August 13, 2014
“Take my yoke upon you, and learn from me, for I am gentle and lowly in heart, and you will find rest for your souls. For my yoke is easy, and my burden is light” Matthew 11:29-30
The scenery: Sunday morning, in the Dominican Republic, sitting on the balcony at my dear friend Ludi’s house while listening to “Even Now” by Will Reagan. Ludi is a sweet elderly friend of mine. I met Ludi in March of 2013 and instantly connected with her. Her loving-kindness draws you to her like a moth to the light. Ludi’s been walking with the Lord for a few decades now. If I’ve ever doubted the Lord’s PEACE, I am affirmed through one conversation with her. She’s been healed from diseases, persevered through poverty and through her husband’s death. Even so, life and love ooze out of her pores. What a blessing it is to know her.
I’m sitting at her dining room table as she serves me Dominican coffee, avocado and potatoes, while sharing stories of the Lord’s provision in her life. She shares Matthew 11:29-30 and then says (in Spanish, of course) “Lord, if your yoke is easy and your burden is light, why do we feel the opposite at times? Why do we spend most of our lives as if we're in a constant storm?” It’s no coincidence that tropical storm Bertha is passing through DR at this moment. Her quaint little apartment has an open balcony, and I could feel the cold breeze blow through from the rain and wind. It’s all coming together, and this scenario is utterly perfect.
As I finish my breakfast and sit on the balcony to spend time with Jesus, I start thinking about the rain that’s pouring down outside. How liberating is rain? It’s hard to really ponder on that because it’s almost like rain is a burden, avoided like the plague. Clouds start rolling in and it’s an automatic—“uh, oh, get inside…rain’s coming”—or—“rains ruining our plans”—or—“hide from the rain so you won’t get wet.”
South Florida is a rainy place during the summer. Sometimes the clouds roll in so quickly, you aren’t able to really prepare to stay dry. A few weeks ago I was at the park with a few of my youngin’s and we pressed into the topic of healing. As our conversation came to an end, rain started drizzling down. With the entire park at our disposal, I had an idea. I said “put your stuff down, girls. Let’s frolic.” Although they were hesitant, and found me to be a little crazy, they put their stuff down, laughing as I attempted cartwheels in the rain. The rain fell lightly. We laughed. We danced. We cart-wheeled. We frolicked. It was so liberating.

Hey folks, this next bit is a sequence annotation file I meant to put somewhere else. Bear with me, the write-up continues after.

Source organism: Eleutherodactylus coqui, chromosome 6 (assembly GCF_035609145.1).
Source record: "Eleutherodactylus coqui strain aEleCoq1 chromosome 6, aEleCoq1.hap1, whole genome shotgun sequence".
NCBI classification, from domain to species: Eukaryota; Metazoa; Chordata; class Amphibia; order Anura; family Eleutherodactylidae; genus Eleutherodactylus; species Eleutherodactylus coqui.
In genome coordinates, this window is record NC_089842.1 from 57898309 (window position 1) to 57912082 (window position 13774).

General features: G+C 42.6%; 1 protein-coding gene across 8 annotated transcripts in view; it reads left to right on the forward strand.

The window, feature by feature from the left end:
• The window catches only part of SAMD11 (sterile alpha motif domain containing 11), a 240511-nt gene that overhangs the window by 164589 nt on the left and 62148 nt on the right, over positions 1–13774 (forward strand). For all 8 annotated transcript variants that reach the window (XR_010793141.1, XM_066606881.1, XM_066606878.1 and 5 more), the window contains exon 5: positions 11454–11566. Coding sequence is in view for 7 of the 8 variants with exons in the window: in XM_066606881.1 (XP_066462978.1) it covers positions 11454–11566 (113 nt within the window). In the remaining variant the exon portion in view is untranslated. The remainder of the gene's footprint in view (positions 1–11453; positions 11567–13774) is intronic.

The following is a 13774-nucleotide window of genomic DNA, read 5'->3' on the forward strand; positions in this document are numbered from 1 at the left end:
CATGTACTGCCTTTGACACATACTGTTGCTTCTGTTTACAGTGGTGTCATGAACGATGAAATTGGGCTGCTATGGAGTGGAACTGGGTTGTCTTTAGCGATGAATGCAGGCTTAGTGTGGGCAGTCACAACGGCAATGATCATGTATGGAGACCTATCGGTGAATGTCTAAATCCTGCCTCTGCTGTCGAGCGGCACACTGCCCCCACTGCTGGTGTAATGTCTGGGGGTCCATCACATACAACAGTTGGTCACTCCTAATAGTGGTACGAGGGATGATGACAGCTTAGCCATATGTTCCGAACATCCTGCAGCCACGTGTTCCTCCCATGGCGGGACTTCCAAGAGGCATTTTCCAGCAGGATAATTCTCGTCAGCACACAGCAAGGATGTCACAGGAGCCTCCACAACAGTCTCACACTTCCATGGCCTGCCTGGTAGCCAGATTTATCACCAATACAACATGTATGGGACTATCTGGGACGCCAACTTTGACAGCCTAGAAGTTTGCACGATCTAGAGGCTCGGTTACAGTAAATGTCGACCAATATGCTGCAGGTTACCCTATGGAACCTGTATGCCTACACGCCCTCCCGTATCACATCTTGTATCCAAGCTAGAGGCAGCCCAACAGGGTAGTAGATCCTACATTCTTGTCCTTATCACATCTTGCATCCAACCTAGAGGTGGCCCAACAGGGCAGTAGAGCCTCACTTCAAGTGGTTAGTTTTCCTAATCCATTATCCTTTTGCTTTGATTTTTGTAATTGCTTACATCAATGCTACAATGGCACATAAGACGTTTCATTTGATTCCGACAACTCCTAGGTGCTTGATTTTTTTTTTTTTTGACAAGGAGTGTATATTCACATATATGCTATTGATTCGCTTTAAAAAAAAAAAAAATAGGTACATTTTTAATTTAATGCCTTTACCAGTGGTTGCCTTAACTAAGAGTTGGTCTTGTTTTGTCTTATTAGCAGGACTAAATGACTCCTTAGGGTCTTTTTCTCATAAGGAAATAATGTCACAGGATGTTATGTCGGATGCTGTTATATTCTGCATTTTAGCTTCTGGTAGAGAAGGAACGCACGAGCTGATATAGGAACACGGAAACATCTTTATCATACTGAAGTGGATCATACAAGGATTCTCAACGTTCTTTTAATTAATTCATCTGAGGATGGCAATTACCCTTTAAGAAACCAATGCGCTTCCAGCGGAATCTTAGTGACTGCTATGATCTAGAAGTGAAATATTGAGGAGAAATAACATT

A day later, a dear friend of mine joined me to watch the sunrise on the beach. After about an hour of reading Psalms and singing praises, the clouds began to roll in. “Rain! I hope it falls.” Sure enough, as we lay there on the sand, drops of rain began falling on our faces. We covered our stuff and rain straight to the water. A few others on the sand did the same. We laughed. We befriended fish. We shared travel stories. And best of all, we shared Jesus with an 11 year-old boy. It was beautiful.
Here’s what rain has taught me lately:
The moments that I’ve actually embraced the rain, it’s been the complete opposite of a burden—it’s been a moment of joy and life.
When you choose to embrace the rain, you don’t just stand in it as it falls on you, you laugh—you dance. The “burden” that once was rain, becomes a moment of freedom, growth and obedience. Embracing the rain leads to experiencing joy in the rain.
As I dwell on how perfect Jesus is in this situation, I think about the opportunities I’ve missed to dance in the rain. The times that the storm has rolled in, and I’ve ran for cover. But, oh Jesus, Your grace is as abundant as the drops that fall from the sky, soaking every part of my body. Lord, teach me to embrace the rain and dance in the storm…or run to the immeasurable ocean ahead of me. Your burden is light.
https://www.youtube.com/watch?v=IsREeLYJ0KQ (Even Now--Will Reagan)
"Your love is sweeter than honey
Your love is stronger than death
Your love lifts me off my burdens
And teaches me to dance
Teaches me to dance."